Around three and a half years ago, two Canadian CF-18 fighter jets were scrambled from an air base in Quebec to intercept two Russian bombers on the edge of Canadian airspace hundreds of miles off the coast of Newfoundland. A similar incident occurred during President Obama’s 2009 trip to Ottawa, this time in the strategically important Arctic, with Russian warplanes flying close to Canadian airspace. The two incidents were nearly identical, and marked a steady deterioration in relations between some of the most powerful members of the Arctic Council. The incidents will have profound effects on what is essentially the last great territorial question on Earth: who owns the Arctic?
That question is becoming increasingly difficult to answer, as dialogue amongst the key powers —Russia, Canada, the US and the Baltic States—breaks down. Relations between Russia and the rest of the Arctic Council have floundered as a result of what most states see as a blatant and illegal invasion of Ukraine. Prime Minister Harper went so far as to compare Russia’s actions to those of Nazi Germany prior to the Second World War. NATO’s Secretary-General Anders Rasmussen also condemned Russia’s occupation but has yet to take any action. Even the neutral-minded Arctic Council members Sweden and Finland have expressed concern.
Putin, meanwhile, has settled into an attitude of both intransigence and incomprehension that bodes ill not just for the resolution of the situation in Ukraine, but also of that in the Arctic. Putin has stated that armed intervention in Ukraine would not be a violation of international law because its purpose would be to protect civilians from a regime brought to power by an illegitimate coup. But Russia’s position of Ukrainian sovereignty has less to do with protecting defenceless civilians than forwarding its own national interests.
Mr. Putin’s loose stance on sovereignty is the most recent threat to a peaceful resolution of persistent territorial disputes in the Arctic. Given his fluid use of the term in Ukraine, it is possible he may apply a similar principle in the Arctic, where borders are more uncertain and there is little resistance from a resident population. The Russian president’s willingness to use military occupation to gain de facto authority over territory is well documented, with incidents including the occupation of the splinter states South Ossetia and Abkhazia following the 2008 Russo-Georgia War.
Russia has become an increasingly assertive force in the international community, having recovered from the collapse of the USSR in 1991. Many see recent Russian foreign policy as a revival of traditional expansionism. Retaking at least part of the lost Ukraine certainly seems to be the Kremlin’s goal throughout the past few weeks. Unfortunately, conflict between Russia and the other northern powers will have negative consequences in the Arctic. If Mr. Putin is beaten in more traditional spheres (Ukraine), he may hope to compensate by making greater claims in the Arctic. At the very least it will weaken the spirit of cooperation necessary for a mutually satisfactory resolution.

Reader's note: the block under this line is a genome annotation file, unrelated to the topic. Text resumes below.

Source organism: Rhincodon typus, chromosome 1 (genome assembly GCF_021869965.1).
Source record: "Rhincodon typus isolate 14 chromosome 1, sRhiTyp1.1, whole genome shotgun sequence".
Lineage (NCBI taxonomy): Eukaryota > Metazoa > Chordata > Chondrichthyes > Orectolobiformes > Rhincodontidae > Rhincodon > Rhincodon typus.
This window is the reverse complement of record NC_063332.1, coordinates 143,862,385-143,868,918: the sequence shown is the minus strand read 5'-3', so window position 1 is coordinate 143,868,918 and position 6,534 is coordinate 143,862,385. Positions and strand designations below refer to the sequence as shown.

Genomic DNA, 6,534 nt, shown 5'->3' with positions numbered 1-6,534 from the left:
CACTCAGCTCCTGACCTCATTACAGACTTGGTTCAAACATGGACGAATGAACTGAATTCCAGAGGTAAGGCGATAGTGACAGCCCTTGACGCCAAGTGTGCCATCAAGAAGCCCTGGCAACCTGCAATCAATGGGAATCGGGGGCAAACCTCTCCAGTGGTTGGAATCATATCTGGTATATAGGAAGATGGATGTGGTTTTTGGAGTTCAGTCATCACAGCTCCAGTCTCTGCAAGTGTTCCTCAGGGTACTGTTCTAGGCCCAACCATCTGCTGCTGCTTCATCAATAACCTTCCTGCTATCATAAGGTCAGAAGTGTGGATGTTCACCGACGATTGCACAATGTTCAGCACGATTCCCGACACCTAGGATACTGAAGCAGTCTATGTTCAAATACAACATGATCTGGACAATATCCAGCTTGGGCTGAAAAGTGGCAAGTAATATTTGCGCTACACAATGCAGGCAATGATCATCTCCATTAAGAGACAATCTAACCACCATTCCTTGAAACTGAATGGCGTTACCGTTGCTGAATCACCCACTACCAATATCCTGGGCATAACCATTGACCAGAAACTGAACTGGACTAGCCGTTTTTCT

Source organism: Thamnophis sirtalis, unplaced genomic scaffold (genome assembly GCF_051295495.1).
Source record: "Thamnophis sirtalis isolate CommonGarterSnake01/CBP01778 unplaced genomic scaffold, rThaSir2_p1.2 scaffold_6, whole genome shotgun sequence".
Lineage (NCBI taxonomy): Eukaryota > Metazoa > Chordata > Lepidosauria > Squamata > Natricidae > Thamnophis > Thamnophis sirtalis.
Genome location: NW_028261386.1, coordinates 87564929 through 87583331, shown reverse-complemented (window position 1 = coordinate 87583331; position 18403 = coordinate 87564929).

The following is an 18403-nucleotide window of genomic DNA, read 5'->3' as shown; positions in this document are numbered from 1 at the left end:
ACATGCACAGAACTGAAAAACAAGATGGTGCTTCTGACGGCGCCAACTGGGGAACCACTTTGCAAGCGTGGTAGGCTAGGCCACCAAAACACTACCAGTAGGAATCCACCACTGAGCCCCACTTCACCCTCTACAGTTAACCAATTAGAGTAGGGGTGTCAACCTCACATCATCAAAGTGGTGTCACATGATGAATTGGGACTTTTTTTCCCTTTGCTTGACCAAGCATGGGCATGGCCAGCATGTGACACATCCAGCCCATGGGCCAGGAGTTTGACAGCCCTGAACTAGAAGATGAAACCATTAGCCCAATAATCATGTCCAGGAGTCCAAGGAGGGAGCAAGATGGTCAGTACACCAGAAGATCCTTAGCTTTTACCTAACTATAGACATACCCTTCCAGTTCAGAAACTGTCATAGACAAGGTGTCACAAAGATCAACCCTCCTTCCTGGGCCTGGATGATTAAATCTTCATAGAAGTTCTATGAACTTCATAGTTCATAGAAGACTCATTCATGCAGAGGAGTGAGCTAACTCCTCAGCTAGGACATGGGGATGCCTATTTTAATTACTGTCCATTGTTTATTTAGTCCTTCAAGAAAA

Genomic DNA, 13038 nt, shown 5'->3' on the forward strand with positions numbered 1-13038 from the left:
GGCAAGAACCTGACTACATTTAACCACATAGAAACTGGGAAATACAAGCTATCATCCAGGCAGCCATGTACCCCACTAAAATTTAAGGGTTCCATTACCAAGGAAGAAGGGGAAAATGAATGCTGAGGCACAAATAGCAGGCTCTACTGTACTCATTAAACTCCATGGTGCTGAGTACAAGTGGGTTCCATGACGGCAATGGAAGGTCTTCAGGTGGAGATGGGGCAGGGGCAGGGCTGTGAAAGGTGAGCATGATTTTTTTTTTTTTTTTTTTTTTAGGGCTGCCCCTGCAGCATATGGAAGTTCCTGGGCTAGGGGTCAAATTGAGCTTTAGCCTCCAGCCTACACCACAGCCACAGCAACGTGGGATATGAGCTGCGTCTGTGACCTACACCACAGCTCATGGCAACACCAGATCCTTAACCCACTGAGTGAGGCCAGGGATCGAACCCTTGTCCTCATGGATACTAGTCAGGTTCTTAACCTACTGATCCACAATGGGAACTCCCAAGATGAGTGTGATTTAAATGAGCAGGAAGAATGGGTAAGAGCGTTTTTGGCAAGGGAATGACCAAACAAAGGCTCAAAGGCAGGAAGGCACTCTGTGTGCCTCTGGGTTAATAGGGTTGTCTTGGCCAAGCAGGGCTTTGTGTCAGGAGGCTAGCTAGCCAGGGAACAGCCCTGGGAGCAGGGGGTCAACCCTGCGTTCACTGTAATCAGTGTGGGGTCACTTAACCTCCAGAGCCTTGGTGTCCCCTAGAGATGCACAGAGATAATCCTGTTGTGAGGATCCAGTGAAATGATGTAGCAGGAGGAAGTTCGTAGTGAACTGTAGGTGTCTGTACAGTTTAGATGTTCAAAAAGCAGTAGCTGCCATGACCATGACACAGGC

That being said, many northern states, including Canada, have contributed to the threat of Arctic militarization. “The Northern Strategy”has been a pillar of the Conservative government’s foreign policy since it came to power in 2006. Canada has consistently treated the issue of the Northwest Passage —a strategically important and potentially lucrative waterway—as an internal issue. This attitude threatens the spirit of negotiation and moderation that the Arctic Council has attempted to cultivate. The Canadian government has been increasingly bold in its claim to sovereignty, both in speech and in action, promising massive investment in Arctic infrastructure and military kit. It has also spoken out against the inclusion of non-Arctic states in the Arctic Council, most likely because this would strengthen an argument for an internationalization of the Arctic.
The Canadian government’s actions have widespread support in national public opinion, especially compared to other Council members. Concerning the dispute with the US in the Beaufort Sea, for example, claiming sovereignty rights has significantly more support in Canada than south of the border.
Tensions between the major powers in the Arctic region can only exacerbate the uncertainty and ambiguity that already surrounds the region. Though the Arctic question has yet to erupt into real international crisis, it does not mean the possibility does not exist. Even during periods of relative co-operation between the northern powers, the possibility of escalation exists. Canada conducts regular military manoeuvres in the region during the summer and Russia’s probing of Canadian airspace is well-recorded. There is plenty of room for error. Increasing conflict outside of the Arctic may have a similar affect. Any conflict could easily spillover into the Arctic, with nations attempting to offset losses in one area with gains in another.
This issue will only gain importance in time, as the fundamental question of ownership still has no answer. With so many resources at stake, the stage is set for major confrontation. In 2007 Russia planted a flag on the ocean floor beneath the North Pole, a symbolic declaration of sovereignty. It remains to be seen what will happen if another state has a similar idea.